That was a long time ago. I am, for some hard to explain reason, sort of happy now. It seems like I've mentioned this before, actually. Forgive me if I repeat myself, it's a prerogative of being a blogger. I'm not especially eager to die, and would actually prefer not to, but I'm also a bit fatalistic about it. Wanting to miss my own death isn't going to keep the Grim Reaper from calling my number sooner or later, and he's more relentless than a telemarketer. There's an old canard that the two things in life that are unavoidable are death and taxes, but a really good accountant or willingness to engage in an extreme lifestyle choice (e.g. starting your own country up) can get you out of one of those.

Anyway, so I did the same quiz Jim did, and based on rigorous scientific factors like my eye color and my choice of The Magician for a tarot card, it has been prophesied that I shall die in my sleep. As good a way to die as any, I guess. I was a little disappointed by the process by which I learned this, tell the truth: in a Bradbury story, for instance, someone who wants to know how they'll die sticks a nickel into an arcade machine and the wax witch whirs and grinds and clicks a bit and you get a proper fortune. But this is the future, in which mechanical fortunetellers have been discarded along with books and people live along the Martian canals in houses with televisual walls and electrical old people--alright, only part of that is true.

I should clarify something: dying in your sleep is good, unless you die in your sleep being run over by a train or die in your sleep in a five car pileup on the interstate. Those are less-than-optimal scenarios. We assume--or at least I assumed--that "You will die in your sleep" is as peaceful as the description makes it out to be, but maybe not so much. Or is it? I guess it depends on whether the train or jack-knifing semi wakes you up, in which case I guess it isn't dying in your sleep, exactly. Oh, and as bad as dying in a fire in your sleep might be, I imagine it's preferable to dying in a fire while you're awake.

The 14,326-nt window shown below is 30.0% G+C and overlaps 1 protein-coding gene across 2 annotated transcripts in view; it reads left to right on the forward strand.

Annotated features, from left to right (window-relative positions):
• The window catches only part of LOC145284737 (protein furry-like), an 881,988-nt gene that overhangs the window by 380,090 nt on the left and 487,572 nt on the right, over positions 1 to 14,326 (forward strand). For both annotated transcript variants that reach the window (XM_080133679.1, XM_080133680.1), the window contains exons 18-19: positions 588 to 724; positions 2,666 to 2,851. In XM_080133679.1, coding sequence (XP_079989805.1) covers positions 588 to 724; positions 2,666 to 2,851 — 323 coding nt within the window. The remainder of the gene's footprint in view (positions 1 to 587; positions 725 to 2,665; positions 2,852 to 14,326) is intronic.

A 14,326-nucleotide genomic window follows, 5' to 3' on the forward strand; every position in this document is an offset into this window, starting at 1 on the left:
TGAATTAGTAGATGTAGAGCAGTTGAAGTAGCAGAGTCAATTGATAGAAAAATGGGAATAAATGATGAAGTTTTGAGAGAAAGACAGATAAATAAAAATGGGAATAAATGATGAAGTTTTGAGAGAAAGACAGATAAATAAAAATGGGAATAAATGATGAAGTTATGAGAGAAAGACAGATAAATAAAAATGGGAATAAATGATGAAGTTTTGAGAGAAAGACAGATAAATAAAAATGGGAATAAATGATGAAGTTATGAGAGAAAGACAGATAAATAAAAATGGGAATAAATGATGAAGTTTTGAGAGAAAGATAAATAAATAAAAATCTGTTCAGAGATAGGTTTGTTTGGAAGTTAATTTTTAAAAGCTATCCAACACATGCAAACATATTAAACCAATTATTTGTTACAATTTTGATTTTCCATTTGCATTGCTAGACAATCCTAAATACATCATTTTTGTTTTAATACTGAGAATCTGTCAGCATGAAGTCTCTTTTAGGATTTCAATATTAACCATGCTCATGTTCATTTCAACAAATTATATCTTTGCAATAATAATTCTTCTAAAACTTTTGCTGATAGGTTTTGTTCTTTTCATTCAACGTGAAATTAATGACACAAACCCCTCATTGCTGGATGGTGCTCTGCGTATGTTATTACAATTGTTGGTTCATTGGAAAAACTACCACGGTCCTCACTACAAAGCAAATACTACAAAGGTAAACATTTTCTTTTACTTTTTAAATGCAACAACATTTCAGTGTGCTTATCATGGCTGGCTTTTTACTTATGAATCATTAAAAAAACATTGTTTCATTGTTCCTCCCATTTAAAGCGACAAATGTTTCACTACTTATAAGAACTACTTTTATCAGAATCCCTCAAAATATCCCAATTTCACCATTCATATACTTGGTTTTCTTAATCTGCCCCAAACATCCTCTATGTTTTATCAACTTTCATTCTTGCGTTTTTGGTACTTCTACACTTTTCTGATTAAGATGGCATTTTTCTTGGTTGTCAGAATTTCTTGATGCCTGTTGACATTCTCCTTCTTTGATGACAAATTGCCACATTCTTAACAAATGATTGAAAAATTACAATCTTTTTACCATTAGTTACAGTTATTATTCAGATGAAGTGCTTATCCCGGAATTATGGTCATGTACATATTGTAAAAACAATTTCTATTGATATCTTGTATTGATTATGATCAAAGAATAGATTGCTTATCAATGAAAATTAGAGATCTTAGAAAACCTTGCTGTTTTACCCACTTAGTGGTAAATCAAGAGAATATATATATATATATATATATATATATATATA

Surprisingly complicated, now that I ponder over it. Bears thinking about.

I'm not the least bit surprised that I'm more likely to die of boredom than to die while having sex. I only have to take issue with the label: we prefer to call it "dying of ennui," which is not only fancier conjures up images of pen-and-ink figures in absurdly-large fur coats lounging on divans with equally-bored-and-dying cocktail-holding flappers. I believe my recent beard and moustache will fit nicely, but I believe I will need a hat. And a friend with a crumbling gothic estate. On further thought, perhaps boredom is all I'm entitled to and calling it something French is just putting on airs. Drat. As for the long-odds on sex... well, the less said about that, the better.

As much as I'd prefer not dying, I think I wouldn't be too unhappy if I died from all of the above. It would go something like this: After the nuclear holocaust, Eric drove around the post-apocalyptic landscape until he found an attractive dying woman who he saved from mutant cannibals. While they were fleeing the hungry horde, she began to have sex with him. Unfortunately, the radiation-induced brain tumor in Eric's head constricted blood flow so that he fell asleep at the wheel, causing a car accident that killed him (if only his nymphomaniacal passenger had been less-grateful--she practically murdered him).

Dammit. I left out "boredom."

Also, the sex wasn't very good and went on waaaaay too long. The End.

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Feeling a little less wretched, but still; have some awesome

>> Wednesday, October 07, 2009

Still out of it, so have some music. Tonight, in honor of the teabaggers, the birthers, the extortionist militias, the Becks and the Limbaughs and even the Taitzs, for the theologians at Conservapedia and for Texan historians and Czar warriors, for the goons, turds, lunatics, tools, ignoramuses, and assholes--more only-one-good-eyed awesomeness than they could ever deserve.

That's right. It's Bowie time. I'm afraid I can't help it.




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Bible stories

>> Tuesday, October 06, 2009

It's no secret I'm an atheist. Have been most of my life now, since junior high school. I wouldn't be surprised if some people who know me think it's my interest in science that brought me here; it isn't, science speaks very little to religion at all. I'd even go so far as to say science speaks to religion not-at-all, but to the extent that specific creeds make specific factual claims, that isn't true: science can, for instance, speak to how old the Earth is or whether the sky is actually a firmament, to cite two classic examples from the Old Testament. Science simply can't say anything about a metaphysical claim--science can't prove or disprove the existence of some sort of animus motivating the universe, for example.